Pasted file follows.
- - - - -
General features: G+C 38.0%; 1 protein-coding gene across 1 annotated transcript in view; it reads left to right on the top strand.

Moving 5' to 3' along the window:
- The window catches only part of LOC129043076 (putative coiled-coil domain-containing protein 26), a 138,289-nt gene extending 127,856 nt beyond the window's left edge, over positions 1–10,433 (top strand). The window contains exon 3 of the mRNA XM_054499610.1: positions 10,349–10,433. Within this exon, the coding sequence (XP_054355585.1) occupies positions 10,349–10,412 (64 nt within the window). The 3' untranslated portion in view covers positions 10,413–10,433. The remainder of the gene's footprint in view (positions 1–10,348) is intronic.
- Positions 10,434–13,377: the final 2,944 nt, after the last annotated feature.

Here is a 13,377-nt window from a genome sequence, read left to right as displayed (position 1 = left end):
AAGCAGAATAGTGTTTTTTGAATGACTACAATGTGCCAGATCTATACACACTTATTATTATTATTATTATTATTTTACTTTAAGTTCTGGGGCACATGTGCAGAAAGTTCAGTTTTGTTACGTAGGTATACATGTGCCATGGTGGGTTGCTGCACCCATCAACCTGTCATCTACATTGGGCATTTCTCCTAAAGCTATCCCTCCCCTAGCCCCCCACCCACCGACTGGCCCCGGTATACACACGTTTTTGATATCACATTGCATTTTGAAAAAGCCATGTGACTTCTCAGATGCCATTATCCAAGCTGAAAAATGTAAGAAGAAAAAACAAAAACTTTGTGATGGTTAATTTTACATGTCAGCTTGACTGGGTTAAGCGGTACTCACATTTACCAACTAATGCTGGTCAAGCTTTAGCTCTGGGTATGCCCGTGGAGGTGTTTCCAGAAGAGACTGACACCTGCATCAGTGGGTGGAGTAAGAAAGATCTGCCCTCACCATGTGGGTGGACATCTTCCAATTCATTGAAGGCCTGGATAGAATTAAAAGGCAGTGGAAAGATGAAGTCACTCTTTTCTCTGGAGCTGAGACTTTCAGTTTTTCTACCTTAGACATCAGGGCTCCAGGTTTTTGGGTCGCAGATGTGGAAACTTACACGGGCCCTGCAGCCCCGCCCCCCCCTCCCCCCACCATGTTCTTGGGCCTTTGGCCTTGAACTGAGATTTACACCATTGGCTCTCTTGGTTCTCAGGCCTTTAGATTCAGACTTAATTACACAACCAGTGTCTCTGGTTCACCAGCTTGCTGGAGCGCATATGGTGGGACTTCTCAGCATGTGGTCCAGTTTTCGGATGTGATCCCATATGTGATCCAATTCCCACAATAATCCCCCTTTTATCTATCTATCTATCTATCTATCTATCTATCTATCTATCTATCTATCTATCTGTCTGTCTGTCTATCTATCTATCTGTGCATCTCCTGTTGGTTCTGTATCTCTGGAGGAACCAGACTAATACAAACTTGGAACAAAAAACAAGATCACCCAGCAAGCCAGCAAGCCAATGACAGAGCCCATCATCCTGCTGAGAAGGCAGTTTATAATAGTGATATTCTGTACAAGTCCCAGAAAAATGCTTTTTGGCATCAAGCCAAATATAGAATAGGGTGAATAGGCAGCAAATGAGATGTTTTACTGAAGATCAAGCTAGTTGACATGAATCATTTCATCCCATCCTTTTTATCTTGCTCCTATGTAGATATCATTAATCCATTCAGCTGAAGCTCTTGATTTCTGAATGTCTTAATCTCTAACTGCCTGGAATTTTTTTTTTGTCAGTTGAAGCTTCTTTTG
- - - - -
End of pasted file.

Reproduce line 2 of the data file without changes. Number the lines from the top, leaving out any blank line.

Moving 5' to 3' along the window: